A Journal of the Plague Year is a novel by Daniel Defoe.
This novel is an account of one man's experiences of the year 1665, in which the Great Plague or the bubonic plague struck the city of London. The book is told somewhat chronologically, though without sections or chapter headings. Presented as an eyewitness account of the events at the time, it was written in the years just prior to the book's first publication in March 1722. Defoe was only five years old in 1665, and the book itself was published under the initials H. F. and is probably based on the journals of Defoe's uncle, Henry Foe.
In the book, Defoe goes to great pains to achieve an effect of verisimilitude, identifying specific neighborhoods, streets, and even houses in which events took place. Additionally, it provides tables of casualty figures and discusses the credibility of various accounts and anecdotes received by the narrator. The novel is often compared to the actual, contemporary accounts of the plague in the diary of Samuel Pepys. Defoe's account, which appears to include much research, is far more systematic and detailed than Pepys's first-person account. Whether the Journal can properly be regarded as a novel has been disputed.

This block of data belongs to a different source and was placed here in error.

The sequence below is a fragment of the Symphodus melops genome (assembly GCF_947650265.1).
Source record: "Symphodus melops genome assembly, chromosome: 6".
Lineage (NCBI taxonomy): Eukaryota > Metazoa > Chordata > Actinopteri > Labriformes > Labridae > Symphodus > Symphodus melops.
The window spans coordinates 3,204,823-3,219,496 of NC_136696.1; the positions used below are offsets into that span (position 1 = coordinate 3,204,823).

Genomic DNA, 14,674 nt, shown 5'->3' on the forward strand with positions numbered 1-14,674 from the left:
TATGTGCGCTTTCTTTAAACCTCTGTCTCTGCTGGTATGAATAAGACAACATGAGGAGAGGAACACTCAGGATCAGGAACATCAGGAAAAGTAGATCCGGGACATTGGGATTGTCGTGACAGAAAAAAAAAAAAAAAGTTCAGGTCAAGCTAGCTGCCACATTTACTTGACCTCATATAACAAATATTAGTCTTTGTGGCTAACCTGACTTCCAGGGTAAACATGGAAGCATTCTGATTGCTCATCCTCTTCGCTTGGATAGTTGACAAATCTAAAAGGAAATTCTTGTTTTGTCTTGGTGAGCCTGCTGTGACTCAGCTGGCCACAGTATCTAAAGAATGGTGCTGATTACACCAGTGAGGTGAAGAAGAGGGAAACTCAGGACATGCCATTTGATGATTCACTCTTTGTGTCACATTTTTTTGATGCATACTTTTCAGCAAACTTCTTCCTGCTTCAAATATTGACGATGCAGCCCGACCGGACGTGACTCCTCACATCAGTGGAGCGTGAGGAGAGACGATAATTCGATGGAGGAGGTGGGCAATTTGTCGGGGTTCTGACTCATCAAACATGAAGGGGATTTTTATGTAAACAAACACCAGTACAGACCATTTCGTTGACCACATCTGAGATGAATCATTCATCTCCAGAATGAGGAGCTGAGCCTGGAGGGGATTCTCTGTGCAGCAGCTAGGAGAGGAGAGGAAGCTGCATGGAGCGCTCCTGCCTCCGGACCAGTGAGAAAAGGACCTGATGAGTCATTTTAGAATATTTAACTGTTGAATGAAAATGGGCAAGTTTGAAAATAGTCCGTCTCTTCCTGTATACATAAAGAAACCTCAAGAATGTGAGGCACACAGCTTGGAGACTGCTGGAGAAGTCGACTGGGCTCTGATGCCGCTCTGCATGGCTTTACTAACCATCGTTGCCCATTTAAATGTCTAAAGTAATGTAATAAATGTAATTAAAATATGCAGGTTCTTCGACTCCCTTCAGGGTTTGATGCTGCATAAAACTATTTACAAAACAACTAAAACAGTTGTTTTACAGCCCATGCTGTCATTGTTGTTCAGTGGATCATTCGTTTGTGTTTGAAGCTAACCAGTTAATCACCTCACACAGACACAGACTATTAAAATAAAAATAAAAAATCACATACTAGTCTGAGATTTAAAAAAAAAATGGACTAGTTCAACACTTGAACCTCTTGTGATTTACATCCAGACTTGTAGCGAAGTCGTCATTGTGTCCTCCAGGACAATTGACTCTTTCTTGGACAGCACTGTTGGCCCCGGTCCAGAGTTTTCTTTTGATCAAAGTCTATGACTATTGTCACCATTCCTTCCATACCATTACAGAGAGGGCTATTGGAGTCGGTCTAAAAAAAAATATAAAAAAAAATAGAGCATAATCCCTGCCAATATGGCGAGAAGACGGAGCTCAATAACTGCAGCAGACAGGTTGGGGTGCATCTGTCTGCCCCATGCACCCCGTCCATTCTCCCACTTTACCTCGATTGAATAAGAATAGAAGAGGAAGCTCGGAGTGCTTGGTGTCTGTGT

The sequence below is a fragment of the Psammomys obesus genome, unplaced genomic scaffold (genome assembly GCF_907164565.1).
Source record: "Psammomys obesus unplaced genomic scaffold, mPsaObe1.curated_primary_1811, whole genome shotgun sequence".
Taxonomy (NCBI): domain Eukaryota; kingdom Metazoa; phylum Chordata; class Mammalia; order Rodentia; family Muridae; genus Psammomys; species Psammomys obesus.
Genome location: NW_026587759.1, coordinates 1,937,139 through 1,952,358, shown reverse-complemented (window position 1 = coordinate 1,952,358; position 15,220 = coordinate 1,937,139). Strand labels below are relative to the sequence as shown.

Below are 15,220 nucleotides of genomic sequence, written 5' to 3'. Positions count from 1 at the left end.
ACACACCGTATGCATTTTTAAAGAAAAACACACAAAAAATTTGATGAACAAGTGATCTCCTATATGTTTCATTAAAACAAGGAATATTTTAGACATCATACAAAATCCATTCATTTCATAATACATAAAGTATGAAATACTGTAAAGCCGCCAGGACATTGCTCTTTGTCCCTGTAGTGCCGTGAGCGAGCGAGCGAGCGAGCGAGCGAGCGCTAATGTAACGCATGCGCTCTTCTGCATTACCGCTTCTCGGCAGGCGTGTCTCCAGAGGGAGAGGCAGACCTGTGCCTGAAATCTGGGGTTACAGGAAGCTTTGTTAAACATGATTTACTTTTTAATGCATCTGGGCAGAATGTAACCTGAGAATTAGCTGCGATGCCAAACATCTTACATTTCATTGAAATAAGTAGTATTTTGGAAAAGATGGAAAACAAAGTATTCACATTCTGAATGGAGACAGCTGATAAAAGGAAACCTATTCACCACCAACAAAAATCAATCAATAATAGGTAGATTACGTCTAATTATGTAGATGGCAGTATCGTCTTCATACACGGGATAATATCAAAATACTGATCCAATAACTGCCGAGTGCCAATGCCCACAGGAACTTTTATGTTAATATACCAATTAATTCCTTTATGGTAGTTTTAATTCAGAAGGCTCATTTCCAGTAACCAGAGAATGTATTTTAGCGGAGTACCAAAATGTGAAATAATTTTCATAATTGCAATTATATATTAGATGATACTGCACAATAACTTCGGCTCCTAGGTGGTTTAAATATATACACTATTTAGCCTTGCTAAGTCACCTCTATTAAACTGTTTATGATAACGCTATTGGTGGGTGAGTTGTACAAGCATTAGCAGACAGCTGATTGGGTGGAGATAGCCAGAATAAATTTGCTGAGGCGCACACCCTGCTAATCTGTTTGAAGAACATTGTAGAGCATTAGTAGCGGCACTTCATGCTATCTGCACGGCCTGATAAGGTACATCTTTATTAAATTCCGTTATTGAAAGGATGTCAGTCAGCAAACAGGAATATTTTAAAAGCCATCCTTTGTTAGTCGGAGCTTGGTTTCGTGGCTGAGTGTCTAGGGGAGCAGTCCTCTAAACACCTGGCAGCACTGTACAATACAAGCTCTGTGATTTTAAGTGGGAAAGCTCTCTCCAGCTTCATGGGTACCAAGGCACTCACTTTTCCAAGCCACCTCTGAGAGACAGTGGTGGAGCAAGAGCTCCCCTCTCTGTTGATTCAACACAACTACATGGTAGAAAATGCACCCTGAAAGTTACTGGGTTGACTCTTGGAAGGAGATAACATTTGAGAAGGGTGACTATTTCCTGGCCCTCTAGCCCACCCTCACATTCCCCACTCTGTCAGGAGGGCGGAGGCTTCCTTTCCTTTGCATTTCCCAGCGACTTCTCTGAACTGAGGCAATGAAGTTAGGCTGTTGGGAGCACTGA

It was initially read as a work of non-fiction, but by the 1780s the work's fictional status was accepted. Debate continued as to whether Defoe could be regarded as the work's author rather than merely its editor. One modern literary critic has asserted that 'the invented detail is... small and inessential', while Watson Nicholson – writing in 1919 – argued that the work can be regarded as 'authentic history'. Other literary critics have argued that the work can indeed be regarded as a work of imaginative fiction, and thus can justifiably be described as a 'historical novel'.